Five LGBTQ artists have been commissioned to create a mural on the Atlanta Beltline to honor and celebrate people living and thriving with HIV.
Living Walls, an Atlanta non-profit that creates public art for social change, also scheduled a series of events leading up to the mural’s unveiling in late August.
FHI 360, a non-profit working with the Centers for Disease Control & Prevention on its “Start Talking, Stop HIV” campaign, approached Living Walls about the mural in spring 2018.
“We had a friend who was living with HIV and we knew that we wanted for him to do the mural,” Living Walls Executive Director Monica Campana told Project Q Atlanta. “Then the budget kept getting delayed later and later in the year, and around September, we were approached again by them to try and push for this project to happen. By this point, my friend had passed. It became way more personal.”
Living Walls is funding the mural and the CDC is funding the event series. Living Walls was determined to see the project through for their late friend, who was just 26 when he died.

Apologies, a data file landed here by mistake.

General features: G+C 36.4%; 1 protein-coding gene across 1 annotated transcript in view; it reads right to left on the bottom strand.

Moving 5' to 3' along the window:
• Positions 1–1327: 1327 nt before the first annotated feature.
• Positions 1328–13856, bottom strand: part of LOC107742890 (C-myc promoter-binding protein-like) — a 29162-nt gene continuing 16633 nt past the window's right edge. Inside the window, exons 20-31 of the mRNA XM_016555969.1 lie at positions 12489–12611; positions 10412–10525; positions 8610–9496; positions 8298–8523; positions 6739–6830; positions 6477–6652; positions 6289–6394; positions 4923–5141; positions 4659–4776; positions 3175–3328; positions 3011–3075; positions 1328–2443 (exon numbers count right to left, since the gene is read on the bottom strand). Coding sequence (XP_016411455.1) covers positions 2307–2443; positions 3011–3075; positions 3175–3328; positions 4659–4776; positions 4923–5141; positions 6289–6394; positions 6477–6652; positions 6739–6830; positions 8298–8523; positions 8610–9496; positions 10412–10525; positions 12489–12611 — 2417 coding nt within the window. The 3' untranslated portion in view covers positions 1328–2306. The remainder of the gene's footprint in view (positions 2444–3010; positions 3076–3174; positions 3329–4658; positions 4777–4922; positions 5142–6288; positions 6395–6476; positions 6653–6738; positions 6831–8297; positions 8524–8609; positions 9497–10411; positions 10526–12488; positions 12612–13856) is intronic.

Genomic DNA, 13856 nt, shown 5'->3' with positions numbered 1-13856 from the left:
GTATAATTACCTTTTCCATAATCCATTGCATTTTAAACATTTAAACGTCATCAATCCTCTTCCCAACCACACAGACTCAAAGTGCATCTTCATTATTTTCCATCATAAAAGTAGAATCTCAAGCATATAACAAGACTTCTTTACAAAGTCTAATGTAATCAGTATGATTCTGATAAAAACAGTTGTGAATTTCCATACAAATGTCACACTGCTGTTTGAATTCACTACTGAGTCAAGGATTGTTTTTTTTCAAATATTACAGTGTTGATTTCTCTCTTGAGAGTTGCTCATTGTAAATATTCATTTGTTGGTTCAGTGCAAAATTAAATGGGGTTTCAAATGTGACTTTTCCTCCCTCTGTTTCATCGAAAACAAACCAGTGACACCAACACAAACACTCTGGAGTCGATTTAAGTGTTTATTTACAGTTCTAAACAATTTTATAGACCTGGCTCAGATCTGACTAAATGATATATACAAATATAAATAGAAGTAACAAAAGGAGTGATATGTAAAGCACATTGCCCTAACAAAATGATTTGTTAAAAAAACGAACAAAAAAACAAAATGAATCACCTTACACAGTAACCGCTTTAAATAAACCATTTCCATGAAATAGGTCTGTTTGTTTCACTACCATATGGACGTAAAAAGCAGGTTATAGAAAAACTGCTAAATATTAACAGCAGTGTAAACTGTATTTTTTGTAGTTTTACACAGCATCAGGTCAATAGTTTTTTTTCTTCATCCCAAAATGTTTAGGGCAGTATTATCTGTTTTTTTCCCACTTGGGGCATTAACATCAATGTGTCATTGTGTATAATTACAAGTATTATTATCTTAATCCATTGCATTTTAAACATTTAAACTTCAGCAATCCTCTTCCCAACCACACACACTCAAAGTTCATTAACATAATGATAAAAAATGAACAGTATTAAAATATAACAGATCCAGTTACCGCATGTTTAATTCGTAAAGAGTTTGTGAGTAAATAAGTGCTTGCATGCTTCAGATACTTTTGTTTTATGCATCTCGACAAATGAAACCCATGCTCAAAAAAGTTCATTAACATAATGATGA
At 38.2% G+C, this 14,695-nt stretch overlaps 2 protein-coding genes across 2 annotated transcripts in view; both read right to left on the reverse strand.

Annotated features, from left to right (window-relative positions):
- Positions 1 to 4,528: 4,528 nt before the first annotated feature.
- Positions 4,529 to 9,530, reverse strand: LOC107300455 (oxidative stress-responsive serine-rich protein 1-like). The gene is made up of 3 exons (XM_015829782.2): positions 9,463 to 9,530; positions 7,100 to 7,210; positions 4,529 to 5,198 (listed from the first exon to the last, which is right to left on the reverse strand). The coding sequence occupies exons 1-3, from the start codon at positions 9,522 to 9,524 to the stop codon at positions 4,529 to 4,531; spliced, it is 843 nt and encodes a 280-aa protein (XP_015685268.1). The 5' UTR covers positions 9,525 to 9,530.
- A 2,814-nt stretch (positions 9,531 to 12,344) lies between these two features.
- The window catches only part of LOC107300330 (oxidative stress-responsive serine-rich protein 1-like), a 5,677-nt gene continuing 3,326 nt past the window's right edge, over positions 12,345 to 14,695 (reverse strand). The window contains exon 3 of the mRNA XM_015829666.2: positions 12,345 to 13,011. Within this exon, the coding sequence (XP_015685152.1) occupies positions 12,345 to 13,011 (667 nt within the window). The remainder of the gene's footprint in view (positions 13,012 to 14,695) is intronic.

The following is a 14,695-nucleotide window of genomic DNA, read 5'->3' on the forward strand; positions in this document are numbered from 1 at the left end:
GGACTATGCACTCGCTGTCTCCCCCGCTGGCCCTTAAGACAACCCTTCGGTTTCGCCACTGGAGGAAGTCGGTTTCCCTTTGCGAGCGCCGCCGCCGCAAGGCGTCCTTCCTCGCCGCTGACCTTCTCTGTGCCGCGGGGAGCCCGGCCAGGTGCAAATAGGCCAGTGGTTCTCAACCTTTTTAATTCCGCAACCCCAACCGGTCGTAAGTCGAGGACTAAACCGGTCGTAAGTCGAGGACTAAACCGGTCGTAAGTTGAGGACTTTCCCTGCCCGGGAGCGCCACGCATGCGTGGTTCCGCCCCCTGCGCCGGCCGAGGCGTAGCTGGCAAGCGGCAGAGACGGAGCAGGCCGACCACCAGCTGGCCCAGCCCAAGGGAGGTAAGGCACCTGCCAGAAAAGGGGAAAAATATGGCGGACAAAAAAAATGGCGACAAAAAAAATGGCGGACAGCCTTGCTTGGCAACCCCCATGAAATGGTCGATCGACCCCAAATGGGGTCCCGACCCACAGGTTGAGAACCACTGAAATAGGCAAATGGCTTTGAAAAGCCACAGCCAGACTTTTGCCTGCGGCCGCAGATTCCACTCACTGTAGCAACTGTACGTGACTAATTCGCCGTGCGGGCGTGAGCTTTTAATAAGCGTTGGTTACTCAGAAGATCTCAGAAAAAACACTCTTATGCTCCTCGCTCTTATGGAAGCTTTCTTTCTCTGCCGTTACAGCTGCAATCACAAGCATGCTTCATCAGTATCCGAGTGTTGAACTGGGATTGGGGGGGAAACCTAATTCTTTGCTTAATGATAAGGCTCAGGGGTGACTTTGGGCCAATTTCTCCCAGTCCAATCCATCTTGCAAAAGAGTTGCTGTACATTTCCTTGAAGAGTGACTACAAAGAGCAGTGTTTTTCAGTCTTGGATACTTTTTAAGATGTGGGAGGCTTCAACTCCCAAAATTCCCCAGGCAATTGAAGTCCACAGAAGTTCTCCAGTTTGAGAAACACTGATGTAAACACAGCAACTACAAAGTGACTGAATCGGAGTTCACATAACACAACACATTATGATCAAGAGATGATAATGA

“There were only so many moments when [the friend’s HIV status] was mentioned and I wondered is it because he never felt like there was space for that? Because there’s still too much stigma for it? This is 2019 and we’re still losing young people to this,” Campana said. “It was a moment where we realized this is important and we need to have this conversation.”
Living Walls recruited several speakers and held panel discussions throughout the summer on the history of HIV in the South, health policy and HIV criminalization, and how art can be used as a tool for activism.
The five artists chosen to create the mural — Ajmal Millar, Lisette Correa, Maite Nazario, John Burnett and Ash Walsh — attended the panel discussions to get inspiration.
Millar (photo) wrote a poem that he will paint onto the mural.
“They asked all of us if we would develop ideas around what a statement would be,” he told Project Q. “I couldn’t think of anything formal. I just could sit down and think about what my life has been like and how living with HIV has not been a burden.”
“It’s been something that’s actually unlocked a lot of light in my life and has also ignited me in ways that I know if I had any other life I would not have been. It’s allowed me to be free and be okay with who I am and where I am,” he added.
They hope to start painting the mural on Aug. 17, according to Campana. That night, Living Walls and Wussy host a panel discussion on southerners living with HIV through art at Annex Bookstore.
Artist and performer Kia LaBeija will talk about using art as a tool for HIV awareness on Aug. 23 at the Hill Auditorium at Woodruff Arts Center.
Living Walls hopes to unveil the mural on Aug. 25, according to Campana.
Photo courtesy Ajmal Millar